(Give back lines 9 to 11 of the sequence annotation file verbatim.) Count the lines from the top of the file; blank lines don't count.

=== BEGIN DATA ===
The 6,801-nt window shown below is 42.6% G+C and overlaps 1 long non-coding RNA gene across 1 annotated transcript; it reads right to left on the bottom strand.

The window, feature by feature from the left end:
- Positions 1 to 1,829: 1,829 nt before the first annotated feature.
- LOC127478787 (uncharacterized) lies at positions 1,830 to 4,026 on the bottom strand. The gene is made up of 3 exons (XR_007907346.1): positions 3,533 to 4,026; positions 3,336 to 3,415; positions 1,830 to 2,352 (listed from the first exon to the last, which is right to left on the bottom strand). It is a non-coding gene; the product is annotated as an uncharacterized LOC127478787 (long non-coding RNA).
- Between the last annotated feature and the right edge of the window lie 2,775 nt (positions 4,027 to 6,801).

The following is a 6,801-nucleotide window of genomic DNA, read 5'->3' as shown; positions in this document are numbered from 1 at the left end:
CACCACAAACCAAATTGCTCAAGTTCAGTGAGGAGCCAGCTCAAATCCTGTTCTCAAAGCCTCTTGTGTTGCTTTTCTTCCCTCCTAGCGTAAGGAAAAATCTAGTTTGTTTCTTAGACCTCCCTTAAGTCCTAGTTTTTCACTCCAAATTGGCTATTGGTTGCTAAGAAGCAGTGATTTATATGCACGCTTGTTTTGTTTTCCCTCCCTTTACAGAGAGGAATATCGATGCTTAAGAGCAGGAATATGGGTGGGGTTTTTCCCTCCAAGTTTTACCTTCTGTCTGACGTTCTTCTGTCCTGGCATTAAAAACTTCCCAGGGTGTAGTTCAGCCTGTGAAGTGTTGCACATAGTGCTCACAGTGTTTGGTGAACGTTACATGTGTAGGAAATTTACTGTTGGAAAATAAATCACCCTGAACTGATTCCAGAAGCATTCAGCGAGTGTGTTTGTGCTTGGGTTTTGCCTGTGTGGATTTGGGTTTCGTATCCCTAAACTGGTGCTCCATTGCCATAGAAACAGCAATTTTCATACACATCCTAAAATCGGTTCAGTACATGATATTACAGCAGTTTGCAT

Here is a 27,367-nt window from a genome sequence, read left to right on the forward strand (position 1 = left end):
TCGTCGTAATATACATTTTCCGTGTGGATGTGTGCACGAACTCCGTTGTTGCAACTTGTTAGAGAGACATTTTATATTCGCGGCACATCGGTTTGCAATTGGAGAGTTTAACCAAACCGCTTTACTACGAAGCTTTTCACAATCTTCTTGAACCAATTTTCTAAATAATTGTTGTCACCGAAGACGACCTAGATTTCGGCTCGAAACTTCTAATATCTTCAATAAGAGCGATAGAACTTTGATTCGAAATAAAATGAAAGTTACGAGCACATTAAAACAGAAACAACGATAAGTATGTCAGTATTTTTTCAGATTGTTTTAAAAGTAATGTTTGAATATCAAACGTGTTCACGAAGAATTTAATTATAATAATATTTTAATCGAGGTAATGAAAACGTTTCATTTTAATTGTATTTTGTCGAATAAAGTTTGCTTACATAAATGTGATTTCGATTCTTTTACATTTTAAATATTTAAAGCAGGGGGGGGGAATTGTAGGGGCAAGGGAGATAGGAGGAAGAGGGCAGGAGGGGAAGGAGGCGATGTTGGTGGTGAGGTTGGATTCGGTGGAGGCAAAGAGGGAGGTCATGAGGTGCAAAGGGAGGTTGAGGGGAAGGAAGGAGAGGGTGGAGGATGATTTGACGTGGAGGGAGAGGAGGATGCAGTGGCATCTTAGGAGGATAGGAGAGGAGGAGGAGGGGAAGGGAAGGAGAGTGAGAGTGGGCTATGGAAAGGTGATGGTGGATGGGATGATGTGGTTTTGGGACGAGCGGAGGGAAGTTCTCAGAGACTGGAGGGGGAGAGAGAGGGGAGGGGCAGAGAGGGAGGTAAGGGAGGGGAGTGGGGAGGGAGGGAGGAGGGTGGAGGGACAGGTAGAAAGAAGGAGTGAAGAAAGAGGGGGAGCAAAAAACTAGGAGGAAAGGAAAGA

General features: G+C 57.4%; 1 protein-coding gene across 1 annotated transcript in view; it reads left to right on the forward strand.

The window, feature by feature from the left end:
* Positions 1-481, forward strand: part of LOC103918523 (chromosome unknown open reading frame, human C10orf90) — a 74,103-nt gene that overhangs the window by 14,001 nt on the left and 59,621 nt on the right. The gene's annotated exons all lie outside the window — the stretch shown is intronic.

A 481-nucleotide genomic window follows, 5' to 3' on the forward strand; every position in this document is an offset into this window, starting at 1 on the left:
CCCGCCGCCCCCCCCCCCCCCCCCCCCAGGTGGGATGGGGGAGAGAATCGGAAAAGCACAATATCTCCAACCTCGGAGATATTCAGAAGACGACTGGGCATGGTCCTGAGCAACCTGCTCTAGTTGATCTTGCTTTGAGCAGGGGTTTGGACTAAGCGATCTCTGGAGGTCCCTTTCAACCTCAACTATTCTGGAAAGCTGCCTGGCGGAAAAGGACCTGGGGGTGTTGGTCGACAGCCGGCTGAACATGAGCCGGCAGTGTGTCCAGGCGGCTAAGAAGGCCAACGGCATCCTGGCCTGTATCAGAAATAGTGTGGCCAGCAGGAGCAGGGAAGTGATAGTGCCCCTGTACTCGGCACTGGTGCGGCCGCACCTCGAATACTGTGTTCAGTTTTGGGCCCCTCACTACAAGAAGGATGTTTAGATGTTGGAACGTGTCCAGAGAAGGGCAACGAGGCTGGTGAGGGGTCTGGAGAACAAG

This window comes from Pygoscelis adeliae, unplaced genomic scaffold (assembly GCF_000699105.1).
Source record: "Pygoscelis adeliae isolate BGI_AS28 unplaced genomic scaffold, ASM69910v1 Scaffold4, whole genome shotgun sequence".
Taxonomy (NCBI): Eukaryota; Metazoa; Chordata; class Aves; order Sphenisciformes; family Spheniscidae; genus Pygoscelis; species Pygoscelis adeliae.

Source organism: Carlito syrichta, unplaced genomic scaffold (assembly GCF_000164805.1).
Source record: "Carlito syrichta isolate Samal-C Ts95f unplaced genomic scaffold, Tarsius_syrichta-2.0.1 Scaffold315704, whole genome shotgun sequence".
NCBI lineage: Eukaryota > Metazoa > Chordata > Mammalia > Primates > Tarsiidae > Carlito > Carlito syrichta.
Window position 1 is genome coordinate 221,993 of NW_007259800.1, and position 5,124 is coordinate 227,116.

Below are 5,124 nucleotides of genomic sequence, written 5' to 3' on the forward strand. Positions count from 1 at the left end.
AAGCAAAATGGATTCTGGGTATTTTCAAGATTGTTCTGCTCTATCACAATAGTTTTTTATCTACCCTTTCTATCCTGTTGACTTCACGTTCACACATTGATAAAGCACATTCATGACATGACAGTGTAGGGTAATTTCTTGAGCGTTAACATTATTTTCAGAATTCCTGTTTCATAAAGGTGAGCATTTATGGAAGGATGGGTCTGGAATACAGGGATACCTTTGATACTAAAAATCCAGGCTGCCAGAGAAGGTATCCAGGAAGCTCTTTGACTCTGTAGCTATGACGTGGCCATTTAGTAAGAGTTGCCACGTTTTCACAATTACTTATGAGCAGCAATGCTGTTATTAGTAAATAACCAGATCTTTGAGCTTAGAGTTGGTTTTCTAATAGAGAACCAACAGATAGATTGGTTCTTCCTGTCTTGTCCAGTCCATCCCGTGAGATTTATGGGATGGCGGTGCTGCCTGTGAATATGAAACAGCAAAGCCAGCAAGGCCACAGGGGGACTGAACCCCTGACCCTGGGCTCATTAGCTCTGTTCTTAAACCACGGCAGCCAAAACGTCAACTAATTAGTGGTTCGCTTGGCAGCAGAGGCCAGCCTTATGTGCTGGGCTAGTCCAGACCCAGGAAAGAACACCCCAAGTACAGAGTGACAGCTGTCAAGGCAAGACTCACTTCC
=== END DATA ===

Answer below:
TCGTCGTAATATACATTTTCCGTGTGGATGTGTGCACGAACTCCGTTGTTGCAACTTGTTAGAGAGACATTTTATATTCGCGGCACATCGGTTTGCAATTGGAGAGTTTAACCAAACCGCTTTACTACGAAGCTTTTCACAATCTTCTTGAACCAATTTTCTAAATAATTGTTGTCACCGAAGACGACCTAGATTTCGGCTCGAAACTTCTAATATCTTCAATAAGAGCGATAGAACTTTGATTCGAAATAAAATGAAAGTTACGAGCACATTAAAACAGAAACAACGATAAGTATGTCAGTATTTTTTCAGATTGTTTTAAAAGTAATGTTTGAATATCAAACGTGTTCACGAAGAATTTAATTATAATAATATTTTAATCGAGGTAATGAAAACGTTTCATTTTAATTGTATTTTGTCGAATAAAGTTTGCTTACATAAATGTGATTTCGATTCTTTTACATTTTAAATATTTAAAGCAGGGGGGGGGAATTGTAGGGGCAAGGGAGATAGGAGGAAGAGGGCAGGAGGGGAAGGAGGCGATGTTGGTGGTGAGGTTGGATTCGGTGGAGGCAAAGAGGGAGGTCATGAGGTGCAAAGGGAGGTTGAGGGGAAGGAAGGAGAGGGTGGAGGATGATTTGACGTGGAGGGAGAGGAGGATGCAGTGGCATCTTAGGAGGATAGGAGAGGAGGAGGAGGGGAAGGGAAGGAGAGTGAGAGTGGGCTATGGAAAGGTGATGGTGGATGGGATGATGTGGTTTTGGGACGAGCGGAGGGAAGTTCTCAGAGACTGGAGGGGGAGAGAGAGGGGAGGGGCAGAGAGGGAGGTAAGGGAGGGGAGTGGGGAGGGAGGGAGGAGGGTGGAGGGACAGGTAGAAAGAAGGAGTGAAGAAAGAGGGGGAGCAAAAAACTAGGAGGAAAGGAAAGA

General features: G+C 57.4%; 1 protein-coding gene across 1 annotated transcript in view; it reads left to right on the forward strand.

The window, feature by feature from the left end: